By his own admission, speaking before the Madison County Republican Men’s Club, Governor Bentley’s decision to terminate the agreement with Planned Parenthood Southeast was based upon widely discredited videos generated as part of a fraudulent misinformation campaign against Planned Parenthood and has nothing to do with Planned Parenthood Southeast’s qualifications as a Medicaid provider. In fact, two separate investigations of Planned Parenthood Southeast in Georgia found compliance with state laws (just as officials in Pennsylvania, Indiana, Massachusetts, and South Dakota have found).
Planned Parenthood Southeast has two health centers in Alabama, located in Birmingham and Mobile, and both of these health centers provide care in Health Professional Shortage Areas, which are determined to be areas where primary care professionals are practically inaccessible. OB/GYN providers, including Planned Parenthood health centers, play a critical role in providing primary and preventive care to women in the United States. Almost six in 10 women (58 percent) report seeing an OB/GYN on a regular basis and one-third of women (35 percent) view their OB/GYN provider as their main source of care, with low-income women and women of color reporting that OB/GYN providers, like Planned Parenthood health centers, play an even stronger role in their health care. For many women, OB/GYN providers are their initial entry point into the health care system when they become adults.
“No politician should get to decide whether you can go to Planned Parenthood for care, but yesterday the Jindal administration filed papers with a federal court in Louisiana saying there’s ‘nothing unique’ about Pap tests, breast exams and HIV tests and suggesting the more than 5,200 people who rely on Planned Parenthood Gulf Coast can simply get this care from anesthesiologists, radiologists, cardiologists or orthopedists instead. It’s insulting, it’s outrageous and it’s exactly why we are fighting in Alabama, in Louisiana, in Congress, and anywhere else there are efforts to block women, men and young people from care at Planned Parenthood,” said Cecile Richards, president of Planned Parenthood Federation of America. “For 99 years, Planned Parenthood has worked to advance women’s health care, to expand access, and to give women, men and young people more power to build the future they choose. We’re not going anywhere.”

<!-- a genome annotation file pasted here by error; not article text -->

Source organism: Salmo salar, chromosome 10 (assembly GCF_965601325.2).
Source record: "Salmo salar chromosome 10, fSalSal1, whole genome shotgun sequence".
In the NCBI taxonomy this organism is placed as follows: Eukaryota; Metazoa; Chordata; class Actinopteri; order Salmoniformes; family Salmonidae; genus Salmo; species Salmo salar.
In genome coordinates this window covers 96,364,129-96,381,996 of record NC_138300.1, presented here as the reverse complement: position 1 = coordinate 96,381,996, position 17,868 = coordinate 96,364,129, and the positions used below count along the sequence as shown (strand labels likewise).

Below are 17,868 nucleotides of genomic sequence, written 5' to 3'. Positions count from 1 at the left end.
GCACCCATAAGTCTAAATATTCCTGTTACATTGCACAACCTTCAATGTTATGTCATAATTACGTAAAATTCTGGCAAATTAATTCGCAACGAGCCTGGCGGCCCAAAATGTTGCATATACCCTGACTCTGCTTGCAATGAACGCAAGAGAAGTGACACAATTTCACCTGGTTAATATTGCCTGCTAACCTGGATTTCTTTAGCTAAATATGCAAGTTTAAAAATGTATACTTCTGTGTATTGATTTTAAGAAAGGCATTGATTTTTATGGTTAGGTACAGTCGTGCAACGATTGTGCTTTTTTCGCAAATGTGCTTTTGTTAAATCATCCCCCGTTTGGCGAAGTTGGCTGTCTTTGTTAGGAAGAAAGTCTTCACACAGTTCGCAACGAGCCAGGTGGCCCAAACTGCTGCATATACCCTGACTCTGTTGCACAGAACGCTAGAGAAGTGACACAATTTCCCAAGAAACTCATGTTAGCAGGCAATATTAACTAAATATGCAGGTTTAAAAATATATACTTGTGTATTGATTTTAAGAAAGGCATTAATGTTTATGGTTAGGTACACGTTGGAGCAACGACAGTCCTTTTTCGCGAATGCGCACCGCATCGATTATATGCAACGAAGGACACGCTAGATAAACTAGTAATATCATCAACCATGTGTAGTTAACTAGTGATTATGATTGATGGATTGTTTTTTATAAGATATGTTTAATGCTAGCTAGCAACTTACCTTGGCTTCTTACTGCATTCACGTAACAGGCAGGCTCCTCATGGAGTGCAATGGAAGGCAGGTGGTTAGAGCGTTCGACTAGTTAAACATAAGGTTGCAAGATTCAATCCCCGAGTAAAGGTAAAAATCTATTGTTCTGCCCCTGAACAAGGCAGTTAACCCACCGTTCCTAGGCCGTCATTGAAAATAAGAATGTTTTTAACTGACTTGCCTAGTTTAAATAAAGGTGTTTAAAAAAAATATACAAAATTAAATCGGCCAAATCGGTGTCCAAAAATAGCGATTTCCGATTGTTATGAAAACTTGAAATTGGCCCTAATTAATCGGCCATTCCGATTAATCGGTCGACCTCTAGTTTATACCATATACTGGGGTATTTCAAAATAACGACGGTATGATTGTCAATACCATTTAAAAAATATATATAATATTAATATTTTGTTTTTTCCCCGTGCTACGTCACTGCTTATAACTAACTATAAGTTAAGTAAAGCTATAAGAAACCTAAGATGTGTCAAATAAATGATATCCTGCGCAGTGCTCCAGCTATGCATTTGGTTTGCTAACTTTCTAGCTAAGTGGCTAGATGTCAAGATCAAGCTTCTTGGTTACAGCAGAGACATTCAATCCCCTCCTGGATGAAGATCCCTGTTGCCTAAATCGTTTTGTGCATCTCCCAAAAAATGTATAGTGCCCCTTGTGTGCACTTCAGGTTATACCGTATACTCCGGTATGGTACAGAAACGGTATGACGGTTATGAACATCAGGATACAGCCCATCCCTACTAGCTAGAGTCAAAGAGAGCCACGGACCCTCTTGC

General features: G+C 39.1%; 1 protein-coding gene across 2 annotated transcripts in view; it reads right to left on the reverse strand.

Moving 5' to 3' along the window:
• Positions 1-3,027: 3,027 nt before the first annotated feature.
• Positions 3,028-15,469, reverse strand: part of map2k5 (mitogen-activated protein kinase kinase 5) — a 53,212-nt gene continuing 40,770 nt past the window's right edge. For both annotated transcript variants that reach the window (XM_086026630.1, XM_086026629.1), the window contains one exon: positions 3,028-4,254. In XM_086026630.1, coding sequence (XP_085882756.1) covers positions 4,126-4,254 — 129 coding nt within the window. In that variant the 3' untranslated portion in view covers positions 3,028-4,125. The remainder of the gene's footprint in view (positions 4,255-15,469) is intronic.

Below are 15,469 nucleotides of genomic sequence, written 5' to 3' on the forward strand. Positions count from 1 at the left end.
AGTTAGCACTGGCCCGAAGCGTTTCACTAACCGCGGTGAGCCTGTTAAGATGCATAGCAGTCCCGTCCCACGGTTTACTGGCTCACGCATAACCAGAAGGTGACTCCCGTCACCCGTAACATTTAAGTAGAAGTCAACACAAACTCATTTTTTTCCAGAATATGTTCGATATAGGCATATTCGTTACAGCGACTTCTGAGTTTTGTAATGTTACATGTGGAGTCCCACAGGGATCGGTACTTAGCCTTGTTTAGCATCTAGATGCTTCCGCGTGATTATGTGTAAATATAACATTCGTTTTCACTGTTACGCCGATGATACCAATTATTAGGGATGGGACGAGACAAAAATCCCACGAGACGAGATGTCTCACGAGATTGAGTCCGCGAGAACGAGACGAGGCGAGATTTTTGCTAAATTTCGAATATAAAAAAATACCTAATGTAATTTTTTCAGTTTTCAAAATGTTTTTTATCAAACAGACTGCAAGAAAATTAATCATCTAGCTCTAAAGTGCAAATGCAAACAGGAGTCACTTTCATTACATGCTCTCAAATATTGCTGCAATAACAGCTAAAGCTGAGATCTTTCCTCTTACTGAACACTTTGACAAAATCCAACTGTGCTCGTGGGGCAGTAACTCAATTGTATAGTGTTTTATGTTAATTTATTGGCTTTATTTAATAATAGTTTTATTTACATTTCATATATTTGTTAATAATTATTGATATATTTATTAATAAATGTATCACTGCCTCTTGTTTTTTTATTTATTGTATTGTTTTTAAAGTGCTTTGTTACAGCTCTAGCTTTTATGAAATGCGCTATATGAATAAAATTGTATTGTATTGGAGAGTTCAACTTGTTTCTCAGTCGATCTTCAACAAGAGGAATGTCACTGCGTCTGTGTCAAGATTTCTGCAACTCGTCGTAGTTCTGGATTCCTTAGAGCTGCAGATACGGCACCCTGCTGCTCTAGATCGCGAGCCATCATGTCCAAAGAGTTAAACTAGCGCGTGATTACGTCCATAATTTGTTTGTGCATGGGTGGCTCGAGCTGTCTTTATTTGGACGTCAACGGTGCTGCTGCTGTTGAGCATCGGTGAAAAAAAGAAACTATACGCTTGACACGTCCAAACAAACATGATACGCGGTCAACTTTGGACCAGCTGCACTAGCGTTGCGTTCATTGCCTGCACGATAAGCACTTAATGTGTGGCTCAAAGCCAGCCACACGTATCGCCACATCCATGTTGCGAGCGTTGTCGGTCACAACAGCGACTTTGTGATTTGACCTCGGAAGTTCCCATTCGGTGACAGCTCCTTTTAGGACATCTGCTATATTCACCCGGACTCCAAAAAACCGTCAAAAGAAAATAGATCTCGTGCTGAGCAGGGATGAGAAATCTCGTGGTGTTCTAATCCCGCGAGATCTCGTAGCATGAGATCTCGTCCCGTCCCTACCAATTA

For a copy of the filed complaint, please click here.
For nearly 100 years, the ACLU has been our nation’s guardian of liberty, working in courts, legislatures, and communities to defend and preserve the individual rights and liberties that the Constitution and the laws of the United States guarantee everyone in this country. Whether it’s achieving full equality for the LGBT community, establishing new privacy protections for our digital age, ending mass incarceration, or preserving the right to vote or the right to have an abortion, the ACLU takes up the toughest civil liberties cases and issues to defend all people from government abuse and overreach. With more than a million members, activists, and supporters, the ACLU is a nationwide organization that fights tirelessly in all 50 states, Puerto Rico, and Washington, D.C., for the principle that every individual’s rights must be protected equally under the law, regardless of race, religion, gender, gender identity, sexual orientation, disability, or national origin.